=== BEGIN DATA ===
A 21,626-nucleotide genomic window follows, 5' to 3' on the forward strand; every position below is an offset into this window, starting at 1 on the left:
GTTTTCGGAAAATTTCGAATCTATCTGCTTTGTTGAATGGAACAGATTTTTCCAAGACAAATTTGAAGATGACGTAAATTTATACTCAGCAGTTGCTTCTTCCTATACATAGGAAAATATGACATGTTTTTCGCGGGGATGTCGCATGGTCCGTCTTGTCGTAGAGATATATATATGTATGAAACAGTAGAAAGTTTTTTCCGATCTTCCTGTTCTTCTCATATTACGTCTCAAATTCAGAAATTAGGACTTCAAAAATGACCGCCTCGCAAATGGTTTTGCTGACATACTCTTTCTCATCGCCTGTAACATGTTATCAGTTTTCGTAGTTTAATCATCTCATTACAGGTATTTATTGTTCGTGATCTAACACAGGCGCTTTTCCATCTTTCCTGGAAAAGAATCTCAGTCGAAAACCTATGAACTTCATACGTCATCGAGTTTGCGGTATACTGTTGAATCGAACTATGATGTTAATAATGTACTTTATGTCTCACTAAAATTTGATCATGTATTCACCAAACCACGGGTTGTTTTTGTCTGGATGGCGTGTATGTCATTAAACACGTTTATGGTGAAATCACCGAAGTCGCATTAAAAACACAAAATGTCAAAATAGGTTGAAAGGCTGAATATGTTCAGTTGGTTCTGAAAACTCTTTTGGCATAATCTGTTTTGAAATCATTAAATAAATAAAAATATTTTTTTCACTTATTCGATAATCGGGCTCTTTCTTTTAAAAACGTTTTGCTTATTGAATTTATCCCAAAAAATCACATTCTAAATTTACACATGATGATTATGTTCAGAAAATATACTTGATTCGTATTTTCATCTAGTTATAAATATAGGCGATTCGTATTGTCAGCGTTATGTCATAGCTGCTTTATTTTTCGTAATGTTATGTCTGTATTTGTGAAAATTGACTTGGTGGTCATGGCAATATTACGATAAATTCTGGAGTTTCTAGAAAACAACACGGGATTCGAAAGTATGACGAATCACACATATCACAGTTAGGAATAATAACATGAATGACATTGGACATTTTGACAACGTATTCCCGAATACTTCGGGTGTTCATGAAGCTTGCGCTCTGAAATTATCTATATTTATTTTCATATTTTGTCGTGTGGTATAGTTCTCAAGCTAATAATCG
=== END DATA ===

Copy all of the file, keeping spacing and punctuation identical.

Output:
A 21,626-nucleotide genomic window follows, 5' to 3' on the forward strand; every position below is an offset into this window, starting at 1 on the left:
GTTTTCGGAAAATTTCGAATCTATCTGCTTTGTTGAATGGAACAGATTTTTCCAAGACAAATTTGAAGATGACGTAAATTTATACTCAGCAGTTGCTTCTTCCTATACATAGGAAAATATGACATGTTTTTCGCGGGGATGTCGCATGGTCCGTCTTGTCGTAGAGATATATATATGTATGAAACAGTAGAAAGTTTTTTCCGATCTTCCTGTTCTTCTCATATTACGTCTCAAATTCAGAAATTAGGACTTCAAAAATGACCGCCTCGCAAATGGTTTTGCTGACATACTCTTTCTCATCGCCTGTAACATGTTATCAGTTTTCGTAGTTTAATCATCTCATTACAGGTATTTATTGTTCGTGATCTAACACAGGCGCTTTTCCATCTTTCCTGGAAAAGAATCTCAGTCGAAAACCTATGAACTTCATACGTCATCGAGTTTGCGGTATACTGTTGAATCGAACTATGATGTTAATAATGTACTTTATGTCTCACTAAAATTTGATCATGTATTCACCAAACCACGGGTTGTTTTTGTCTGGATGGCGTGTATGTCATTAAACACGTTTATGGTGAAATCACCGAAGTCGCATTAAAAACACAAAATGTCAAAATAGGTTGAAAGGCTGAATATGTTCAGTTGGTTCTGAAAACTCTTTTGGCATAATCTGTTTTGAAATCATTAAATAAATAAAAATATTTTTTTCACTTATTCGATAATCGGGCTCTTTCTTTTAAAAACGTTTTGCTTATTGAATTTATCCCAAAAAATCACATTCTAAATTTACACATGATGATTATGTTCAGAAAATATACTTGATTCGTATTTTCATCTAGTTATAAATATAGGCGATTCGTATTGTCAGCGTTATGTCATAGCTGCTTTATTTTTCGTAATGTTATGTCTGTATTTGTGAAAATTGACTTGGTGGTCATGGCAATATTACGATAAATTCTGGAGTTTCTAGAAAACAACACGGGATTCGAAAGTATGACGAATCACACATATCACAGTTAGGAATAATAACATGAATGACATTGGACATTTTGACAACGTATTCCCGAATACTTCGGGTGTTCATGAAGCTTGCGCTCTGAAATTATCTATATTTATTTTCATATTTTGTCGTGTGGTATAGTTCTCAAGCTAATAATCG